Fran Shalom’s abstract paintings exist on the brink of recognition. Her playful forms flirt with nameable objects, shifting out of reality just as the viewer thinks they have begun to sense hints of representation. Yet her pieces defy being reduced to a metaphor.
Shalom’s palette also toes the line between the familiar and the ambiguous. Her pop sensibility is represented in bold, electric color choices, but the relationships she presents are fraught, rarely succumbing to easy combinations. There is a push-pull between foreground and background, so that you’re never quite sure if the figures are breaking through or receding within the space.
Shalom pokes fun at this complex engagement with her work, giving her paintings cheeky titles that make it difficult to resist searching for associations and explanations in what you see before you. Is it possible to see her paintings solely for what they are? Can we overcome our attempts to classify them?
This essence of Shalom’s work is rooted in her early introduction to Zen Buddhism. She approaches each new painting with “a beginner’s mind,” freeing her process of pretense and literal connections, embracing infinite possibility. Working in thin layers, she’ll build up and selectively scrape down again, intuitively forming shapes, textures, and color. The creation of the piece itself is a meditation, and once it’s completed it then becomes a tool for others to meditate upon. Fight the urge to make sense of her forms, no matter how tempting, and the piece reveals itself in the calm. Perhaps surprisingly, it then provides a satisfying clarity.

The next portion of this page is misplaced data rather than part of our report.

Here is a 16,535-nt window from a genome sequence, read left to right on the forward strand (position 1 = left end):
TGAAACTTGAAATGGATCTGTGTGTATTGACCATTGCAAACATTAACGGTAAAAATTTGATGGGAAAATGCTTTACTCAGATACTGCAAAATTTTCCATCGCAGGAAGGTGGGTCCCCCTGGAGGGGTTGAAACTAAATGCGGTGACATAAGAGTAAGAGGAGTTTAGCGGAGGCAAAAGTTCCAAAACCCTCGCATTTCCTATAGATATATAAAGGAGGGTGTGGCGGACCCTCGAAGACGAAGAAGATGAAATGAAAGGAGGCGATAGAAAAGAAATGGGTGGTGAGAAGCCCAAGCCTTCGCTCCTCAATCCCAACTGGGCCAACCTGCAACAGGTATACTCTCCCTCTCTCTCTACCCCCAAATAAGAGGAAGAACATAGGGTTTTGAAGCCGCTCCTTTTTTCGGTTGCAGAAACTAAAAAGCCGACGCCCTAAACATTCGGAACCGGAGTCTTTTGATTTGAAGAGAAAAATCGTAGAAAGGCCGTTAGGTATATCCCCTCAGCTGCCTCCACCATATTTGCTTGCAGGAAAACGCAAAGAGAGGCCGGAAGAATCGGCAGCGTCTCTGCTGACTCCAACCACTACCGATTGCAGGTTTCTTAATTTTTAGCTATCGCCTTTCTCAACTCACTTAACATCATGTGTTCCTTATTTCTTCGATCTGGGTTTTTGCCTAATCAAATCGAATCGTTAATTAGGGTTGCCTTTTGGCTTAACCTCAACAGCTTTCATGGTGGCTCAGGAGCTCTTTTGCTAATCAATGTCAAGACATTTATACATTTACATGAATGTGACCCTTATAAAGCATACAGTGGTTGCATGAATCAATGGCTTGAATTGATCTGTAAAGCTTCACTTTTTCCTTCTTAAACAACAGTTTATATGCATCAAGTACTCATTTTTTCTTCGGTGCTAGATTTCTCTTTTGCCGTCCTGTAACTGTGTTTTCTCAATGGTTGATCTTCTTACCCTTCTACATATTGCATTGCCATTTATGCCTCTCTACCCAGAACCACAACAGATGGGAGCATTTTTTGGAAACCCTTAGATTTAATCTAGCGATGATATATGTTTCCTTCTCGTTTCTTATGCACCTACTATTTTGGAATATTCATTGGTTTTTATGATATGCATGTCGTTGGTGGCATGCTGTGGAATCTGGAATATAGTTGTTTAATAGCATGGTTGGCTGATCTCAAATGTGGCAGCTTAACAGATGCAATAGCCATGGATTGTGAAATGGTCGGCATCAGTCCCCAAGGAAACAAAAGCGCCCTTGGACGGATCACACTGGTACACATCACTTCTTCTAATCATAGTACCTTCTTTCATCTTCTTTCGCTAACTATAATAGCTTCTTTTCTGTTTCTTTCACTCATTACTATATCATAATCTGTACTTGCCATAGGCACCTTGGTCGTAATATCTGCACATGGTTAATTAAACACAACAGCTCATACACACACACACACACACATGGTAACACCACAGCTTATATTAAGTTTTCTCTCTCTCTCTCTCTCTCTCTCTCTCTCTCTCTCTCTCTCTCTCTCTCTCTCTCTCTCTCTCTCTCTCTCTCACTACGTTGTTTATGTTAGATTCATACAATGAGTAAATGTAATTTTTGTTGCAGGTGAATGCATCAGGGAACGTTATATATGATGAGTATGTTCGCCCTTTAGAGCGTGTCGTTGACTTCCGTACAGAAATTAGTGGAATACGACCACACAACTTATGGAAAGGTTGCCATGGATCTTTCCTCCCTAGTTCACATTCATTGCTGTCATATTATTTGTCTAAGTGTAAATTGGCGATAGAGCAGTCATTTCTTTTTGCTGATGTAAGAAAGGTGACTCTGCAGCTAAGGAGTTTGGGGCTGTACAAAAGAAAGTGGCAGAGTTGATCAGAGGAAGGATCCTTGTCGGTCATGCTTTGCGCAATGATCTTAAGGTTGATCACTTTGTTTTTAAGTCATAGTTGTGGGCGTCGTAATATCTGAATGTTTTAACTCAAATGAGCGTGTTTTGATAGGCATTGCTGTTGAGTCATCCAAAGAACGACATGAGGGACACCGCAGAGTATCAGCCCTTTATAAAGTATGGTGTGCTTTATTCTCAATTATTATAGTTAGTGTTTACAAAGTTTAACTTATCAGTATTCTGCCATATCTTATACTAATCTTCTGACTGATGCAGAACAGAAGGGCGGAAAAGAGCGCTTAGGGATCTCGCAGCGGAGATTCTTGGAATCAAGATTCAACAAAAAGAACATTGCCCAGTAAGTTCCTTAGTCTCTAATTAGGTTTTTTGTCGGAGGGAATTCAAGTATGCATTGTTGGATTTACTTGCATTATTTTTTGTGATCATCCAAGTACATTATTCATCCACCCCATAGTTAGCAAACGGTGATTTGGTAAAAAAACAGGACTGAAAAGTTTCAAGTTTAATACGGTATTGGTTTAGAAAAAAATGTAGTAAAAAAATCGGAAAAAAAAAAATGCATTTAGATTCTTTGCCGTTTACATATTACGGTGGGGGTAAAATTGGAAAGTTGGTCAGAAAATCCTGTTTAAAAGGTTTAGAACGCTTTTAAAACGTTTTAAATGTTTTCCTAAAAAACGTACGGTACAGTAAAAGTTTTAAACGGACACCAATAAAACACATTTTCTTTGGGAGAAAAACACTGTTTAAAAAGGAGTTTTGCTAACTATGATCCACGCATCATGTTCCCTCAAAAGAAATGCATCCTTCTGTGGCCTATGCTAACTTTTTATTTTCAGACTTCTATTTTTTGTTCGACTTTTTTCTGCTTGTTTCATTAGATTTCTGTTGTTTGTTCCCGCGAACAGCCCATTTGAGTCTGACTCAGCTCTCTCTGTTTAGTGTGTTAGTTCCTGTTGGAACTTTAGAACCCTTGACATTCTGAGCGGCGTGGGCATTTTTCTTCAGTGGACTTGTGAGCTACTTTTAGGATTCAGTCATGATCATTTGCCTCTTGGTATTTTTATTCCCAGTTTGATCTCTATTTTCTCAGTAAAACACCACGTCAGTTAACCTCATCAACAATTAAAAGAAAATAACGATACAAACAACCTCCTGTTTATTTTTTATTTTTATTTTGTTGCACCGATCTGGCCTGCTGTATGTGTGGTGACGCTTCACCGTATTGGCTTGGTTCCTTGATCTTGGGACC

Fran Shalom has exhibited widely throughout the United States, including at the Painting Center, Fogg Art Museum, and Newark Museum. Her work is included in the collections of the Metropolitan Museum of Art, the Brooklyn Museum, and the Rose Art Museum. She has been the recipient of a MacDowell Colony Residency and an Art Omi Residency. She has an MFA in Painting from Montclair State University, and an MFA in Photography from the San Francisco Art Institute. Shalom lives and works in New Jersey.